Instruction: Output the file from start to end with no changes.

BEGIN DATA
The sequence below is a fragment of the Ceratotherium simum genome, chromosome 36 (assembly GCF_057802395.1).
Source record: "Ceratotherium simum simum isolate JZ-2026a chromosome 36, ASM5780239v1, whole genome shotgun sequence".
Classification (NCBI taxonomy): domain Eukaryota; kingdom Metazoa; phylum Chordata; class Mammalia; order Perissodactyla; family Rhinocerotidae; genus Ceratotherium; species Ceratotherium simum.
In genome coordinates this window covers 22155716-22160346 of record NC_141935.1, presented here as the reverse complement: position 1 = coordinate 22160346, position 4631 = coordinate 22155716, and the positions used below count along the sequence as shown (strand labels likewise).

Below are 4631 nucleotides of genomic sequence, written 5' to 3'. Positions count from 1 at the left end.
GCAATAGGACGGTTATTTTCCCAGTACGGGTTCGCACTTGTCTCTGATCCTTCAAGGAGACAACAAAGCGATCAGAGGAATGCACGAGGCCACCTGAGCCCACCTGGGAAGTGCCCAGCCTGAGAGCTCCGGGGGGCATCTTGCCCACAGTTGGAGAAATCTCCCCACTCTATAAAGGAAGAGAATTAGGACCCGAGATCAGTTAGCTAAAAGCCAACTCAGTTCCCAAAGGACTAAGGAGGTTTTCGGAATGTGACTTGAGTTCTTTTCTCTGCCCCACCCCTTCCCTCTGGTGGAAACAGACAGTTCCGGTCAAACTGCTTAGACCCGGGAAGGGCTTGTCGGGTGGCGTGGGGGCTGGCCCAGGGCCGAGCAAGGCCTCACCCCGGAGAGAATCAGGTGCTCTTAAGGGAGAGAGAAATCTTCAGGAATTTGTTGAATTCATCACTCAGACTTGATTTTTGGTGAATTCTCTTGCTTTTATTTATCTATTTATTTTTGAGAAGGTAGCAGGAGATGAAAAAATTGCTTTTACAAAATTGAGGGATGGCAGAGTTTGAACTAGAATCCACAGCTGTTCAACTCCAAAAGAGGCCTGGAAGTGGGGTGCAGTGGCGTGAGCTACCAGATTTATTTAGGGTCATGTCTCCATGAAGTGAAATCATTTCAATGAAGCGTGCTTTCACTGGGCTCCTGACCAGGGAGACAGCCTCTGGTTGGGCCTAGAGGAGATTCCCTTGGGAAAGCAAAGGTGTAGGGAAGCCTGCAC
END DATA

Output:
The sequence below is a fragment of the Ceratotherium simum genome, chromosome 36 (assembly GCF_057802395.1).
Source record: "Ceratotherium simum simum isolate JZ-2026a chromosome 36, ASM5780239v1, whole genome shotgun sequence".
Classification (NCBI taxonomy): domain Eukaryota; kingdom Metazoa; phylum Chordata; class Mammalia; order Perissodactyla; family Rhinocerotidae; genus Ceratotherium; species Ceratotherium simum.
In genome coordinates this window covers 22155716-22160346 of record NC_141935.1, presented here as the reverse complement: position 1 = coordinate 22160346, position 4631 = coordinate 22155716, and the positions used below count along the sequence as shown (strand labels likewise).

Below are 4631 nucleotides of genomic sequence, written 5' to 3'. Positions count from 1 at the left end.
GCAATAGGACGGTTATTTTCCCAGTACGGGTTCGCACTTGTCTCTGATCCTTCAAGGAGACAACAAAGCGATCAGAGGAATGCACGAGGCCACCTGAGCCCACCTGGGAAGTGCCCAGCCTGAGAGCTCCGGGGGGCATCTTGCCCACAGTTGGAGAAATCTCCCCACTCTATAAAGGAAGAGAATTAGGACCCGAGATCAGTTAGCTAAAAGCCAACTCAGTTCCCAAAGGACTAAGGAGGTTTTCGGAATGTGACTTGAGTTCTTTTCTCTGCCCCACCCCTTCCCTCTGGTGGAAACAGACAGTTCCGGTCAAACTGCTTAGACCCGGGAAGGGCTTGTCGGGTGGCGTGGGGGCTGGCCCAGGGCCGAGCAAGGCCTCACCCCGGAGAGAATCAGGTGCTCTTAAGGGAGAGAGAAATCTTCAGGAATTTGTTGAATTCATCACTCAGACTTGATTTTTGGTGAATTCTCTTGCTTTTATTTATCTATTTATTTTTGAGAAGGTAGCAGGAGATGAAAAAATTGCTTTTACAAAATTGAGGGATGGCAGAGTTTGAACTAGAATCCACAGCTGTTCAACTCCAAAAGAGGCCTGGAAGTGGGGTGCAGTGGCGTGAGCTACCAGATTTATTTAGGGTCATGTCTCCATGAAGTGAAATCATTTCAATGAAGCGTGCTTTCACTGGGCTCCTGACCAGGGAGACAGCCTCTGGTTGGGCCTAGAGGAGATTCCCTTGGGAAAGCAAAGGTGTAGGGAAGCCTGCAC